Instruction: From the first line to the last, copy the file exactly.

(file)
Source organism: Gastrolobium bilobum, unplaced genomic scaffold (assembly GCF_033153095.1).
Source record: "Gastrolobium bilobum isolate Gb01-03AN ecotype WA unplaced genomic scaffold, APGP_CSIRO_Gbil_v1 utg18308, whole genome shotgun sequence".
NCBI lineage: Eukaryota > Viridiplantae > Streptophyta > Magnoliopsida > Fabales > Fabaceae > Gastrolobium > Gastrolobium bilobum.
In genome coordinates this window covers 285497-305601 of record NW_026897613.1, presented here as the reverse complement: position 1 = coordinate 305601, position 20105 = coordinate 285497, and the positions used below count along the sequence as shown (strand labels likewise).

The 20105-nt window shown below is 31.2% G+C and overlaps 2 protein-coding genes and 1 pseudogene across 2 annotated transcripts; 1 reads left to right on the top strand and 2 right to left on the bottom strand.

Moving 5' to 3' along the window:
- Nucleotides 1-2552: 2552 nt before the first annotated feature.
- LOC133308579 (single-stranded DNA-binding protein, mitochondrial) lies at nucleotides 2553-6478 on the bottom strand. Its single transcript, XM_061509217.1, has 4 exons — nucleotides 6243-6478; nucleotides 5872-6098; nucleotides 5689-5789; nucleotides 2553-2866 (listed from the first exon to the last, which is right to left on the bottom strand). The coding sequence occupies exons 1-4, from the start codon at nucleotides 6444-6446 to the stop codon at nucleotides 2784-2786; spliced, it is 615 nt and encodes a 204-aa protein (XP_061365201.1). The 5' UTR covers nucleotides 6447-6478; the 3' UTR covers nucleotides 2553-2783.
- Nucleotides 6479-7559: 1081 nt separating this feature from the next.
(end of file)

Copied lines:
Source organism: Gastrolobium bilobum, unplaced genomic scaffold (assembly GCF_033153095.1).
Source record: "Gastrolobium bilobum isolate Gb01-03AN ecotype WA unplaced genomic scaffold, APGP_CSIRO_Gbil_v1 utg18308, whole genome shotgun sequence".
NCBI lineage: Eukaryota > Viridiplantae > Streptophyta > Magnoliopsida > Fabales > Fabaceae > Gastrolobium > Gastrolobium bilobum.
In genome coordinates this window covers 285497-305601 of record NW_026897613.1, presented here as the reverse complement: position 1 = coordinate 305601, position 20105 = coordinate 285497, and the positions used below count along the sequence as shown (strand labels likewise).

The 20105-nt window shown below is 31.2% G+C and overlaps 2 protein-coding genes and 1 pseudogene across 2 annotated transcripts; 1 reads left to right on the top strand and 2 right to left on the bottom strand.

Moving 5' to 3' along the window:
- Nucleotides 1-2552: 2552 nt before the first annotated feature.
- LOC133308579 (single-stranded DNA-binding protein, mitochondrial) lies at nucleotides 2553-6478 on the bottom strand. Its single transcript, XM_061509217.1, has 4 exons — nucleotides 6243-6478; nucleotides 5872-6098; nucleotides 5689-5789; nucleotides 2553-2866 (listed from the first exon to the last, which is right to left on the bottom strand). The coding sequence occupies exons 1-4, from the start codon at nucleotides 6444-6446 to the stop codon at nucleotides 2784-2786; spliced, it is 615 nt and encodes a 204-aa protein (XP_061365201.1). The 5' UTR covers nucleotides 6447-6478; the 3' UTR covers nucleotides 2553-2783.
- Nucleotides 6479-7559: 1081 nt separating this feature from the next.